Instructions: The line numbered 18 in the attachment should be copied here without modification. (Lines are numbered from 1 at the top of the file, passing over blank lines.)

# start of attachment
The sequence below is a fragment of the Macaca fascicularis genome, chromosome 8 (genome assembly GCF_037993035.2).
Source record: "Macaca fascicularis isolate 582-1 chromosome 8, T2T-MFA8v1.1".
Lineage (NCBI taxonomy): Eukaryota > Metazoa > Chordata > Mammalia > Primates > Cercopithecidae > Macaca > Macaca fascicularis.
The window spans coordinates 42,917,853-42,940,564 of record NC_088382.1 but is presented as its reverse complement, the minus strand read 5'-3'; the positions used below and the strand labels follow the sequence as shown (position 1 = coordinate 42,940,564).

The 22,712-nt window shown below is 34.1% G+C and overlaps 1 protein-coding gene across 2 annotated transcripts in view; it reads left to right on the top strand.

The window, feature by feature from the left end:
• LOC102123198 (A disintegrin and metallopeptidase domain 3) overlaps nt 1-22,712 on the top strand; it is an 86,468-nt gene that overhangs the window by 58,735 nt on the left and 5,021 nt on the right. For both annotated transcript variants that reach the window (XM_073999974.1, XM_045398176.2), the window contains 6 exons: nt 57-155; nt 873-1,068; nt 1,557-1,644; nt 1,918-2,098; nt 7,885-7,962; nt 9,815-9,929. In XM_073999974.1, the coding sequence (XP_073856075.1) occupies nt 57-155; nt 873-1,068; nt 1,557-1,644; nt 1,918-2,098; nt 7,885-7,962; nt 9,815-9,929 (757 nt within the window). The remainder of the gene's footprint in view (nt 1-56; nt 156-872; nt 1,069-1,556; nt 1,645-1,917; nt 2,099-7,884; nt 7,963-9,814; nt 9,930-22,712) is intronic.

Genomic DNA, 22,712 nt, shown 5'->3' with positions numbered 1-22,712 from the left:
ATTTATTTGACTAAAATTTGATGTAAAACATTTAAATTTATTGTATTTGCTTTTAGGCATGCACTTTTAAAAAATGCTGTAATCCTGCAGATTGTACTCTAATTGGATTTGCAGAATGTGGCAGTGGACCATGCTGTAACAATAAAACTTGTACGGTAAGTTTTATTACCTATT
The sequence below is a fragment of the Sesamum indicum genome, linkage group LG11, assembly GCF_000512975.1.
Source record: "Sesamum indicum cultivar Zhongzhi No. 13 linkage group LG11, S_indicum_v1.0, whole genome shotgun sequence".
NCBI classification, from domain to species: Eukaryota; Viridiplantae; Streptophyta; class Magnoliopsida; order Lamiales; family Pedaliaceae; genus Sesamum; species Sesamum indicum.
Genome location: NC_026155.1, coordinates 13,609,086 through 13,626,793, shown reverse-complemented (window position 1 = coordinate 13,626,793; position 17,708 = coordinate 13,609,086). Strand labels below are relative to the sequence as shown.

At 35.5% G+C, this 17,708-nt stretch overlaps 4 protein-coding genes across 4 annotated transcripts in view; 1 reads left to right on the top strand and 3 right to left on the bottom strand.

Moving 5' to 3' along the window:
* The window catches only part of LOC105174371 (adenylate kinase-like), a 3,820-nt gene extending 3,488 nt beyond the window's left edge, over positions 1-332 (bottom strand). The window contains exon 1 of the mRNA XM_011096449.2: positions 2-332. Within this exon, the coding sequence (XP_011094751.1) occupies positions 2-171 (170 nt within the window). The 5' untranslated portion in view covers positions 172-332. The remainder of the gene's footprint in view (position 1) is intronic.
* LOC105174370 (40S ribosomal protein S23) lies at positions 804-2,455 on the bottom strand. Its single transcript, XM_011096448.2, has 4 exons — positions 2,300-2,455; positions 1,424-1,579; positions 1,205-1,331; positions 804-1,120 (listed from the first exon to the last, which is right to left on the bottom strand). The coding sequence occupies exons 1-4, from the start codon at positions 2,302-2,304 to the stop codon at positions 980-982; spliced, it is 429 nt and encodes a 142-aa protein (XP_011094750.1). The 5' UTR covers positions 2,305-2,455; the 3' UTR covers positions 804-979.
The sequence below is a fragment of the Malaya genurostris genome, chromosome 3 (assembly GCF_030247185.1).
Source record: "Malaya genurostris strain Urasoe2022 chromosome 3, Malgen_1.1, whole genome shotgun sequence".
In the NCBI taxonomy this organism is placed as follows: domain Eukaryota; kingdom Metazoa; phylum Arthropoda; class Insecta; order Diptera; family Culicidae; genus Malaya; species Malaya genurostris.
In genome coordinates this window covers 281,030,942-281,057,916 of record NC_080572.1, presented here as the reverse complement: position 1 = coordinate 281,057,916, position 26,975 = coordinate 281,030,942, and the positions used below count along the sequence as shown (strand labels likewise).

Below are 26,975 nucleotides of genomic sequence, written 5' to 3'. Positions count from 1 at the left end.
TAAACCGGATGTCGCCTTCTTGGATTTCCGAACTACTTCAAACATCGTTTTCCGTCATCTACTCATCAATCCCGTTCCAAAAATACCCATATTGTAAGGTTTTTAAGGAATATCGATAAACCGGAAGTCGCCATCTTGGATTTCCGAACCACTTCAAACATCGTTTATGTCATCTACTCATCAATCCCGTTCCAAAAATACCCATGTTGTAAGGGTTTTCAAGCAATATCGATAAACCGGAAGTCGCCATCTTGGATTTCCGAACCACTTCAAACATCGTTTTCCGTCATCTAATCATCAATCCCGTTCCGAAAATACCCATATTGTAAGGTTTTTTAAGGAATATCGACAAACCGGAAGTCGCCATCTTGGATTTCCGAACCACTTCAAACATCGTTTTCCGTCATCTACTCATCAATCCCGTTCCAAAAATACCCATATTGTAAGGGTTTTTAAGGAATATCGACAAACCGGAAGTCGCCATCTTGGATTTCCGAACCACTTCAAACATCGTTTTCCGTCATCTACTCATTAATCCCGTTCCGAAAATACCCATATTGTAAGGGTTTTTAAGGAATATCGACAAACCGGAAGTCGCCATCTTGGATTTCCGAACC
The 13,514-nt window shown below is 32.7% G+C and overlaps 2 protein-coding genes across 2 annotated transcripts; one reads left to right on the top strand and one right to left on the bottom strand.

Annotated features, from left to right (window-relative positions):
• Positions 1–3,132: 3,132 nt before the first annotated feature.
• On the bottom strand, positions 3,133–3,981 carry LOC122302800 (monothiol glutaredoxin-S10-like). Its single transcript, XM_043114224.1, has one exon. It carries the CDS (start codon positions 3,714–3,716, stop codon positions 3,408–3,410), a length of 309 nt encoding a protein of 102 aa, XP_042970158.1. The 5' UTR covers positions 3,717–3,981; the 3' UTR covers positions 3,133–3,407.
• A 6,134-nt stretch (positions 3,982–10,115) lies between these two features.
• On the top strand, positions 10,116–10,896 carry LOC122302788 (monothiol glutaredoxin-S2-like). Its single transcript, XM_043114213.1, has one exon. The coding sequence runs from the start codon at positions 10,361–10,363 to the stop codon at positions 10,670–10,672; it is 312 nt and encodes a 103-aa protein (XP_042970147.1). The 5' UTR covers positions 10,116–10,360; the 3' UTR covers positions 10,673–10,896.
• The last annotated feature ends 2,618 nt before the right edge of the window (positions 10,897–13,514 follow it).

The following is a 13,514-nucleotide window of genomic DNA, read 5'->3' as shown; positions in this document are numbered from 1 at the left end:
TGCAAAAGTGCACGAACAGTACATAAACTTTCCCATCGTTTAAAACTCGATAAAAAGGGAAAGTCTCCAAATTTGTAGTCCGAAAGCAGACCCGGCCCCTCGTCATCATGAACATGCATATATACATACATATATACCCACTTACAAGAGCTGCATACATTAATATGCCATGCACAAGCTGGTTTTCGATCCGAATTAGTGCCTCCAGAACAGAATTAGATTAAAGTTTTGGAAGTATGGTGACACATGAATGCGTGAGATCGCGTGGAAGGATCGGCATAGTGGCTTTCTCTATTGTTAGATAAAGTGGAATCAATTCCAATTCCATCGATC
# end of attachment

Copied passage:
The sequence below is a fragment of the Malaya genurostris genome, chromosome 3 (assembly GCF_030247185.1).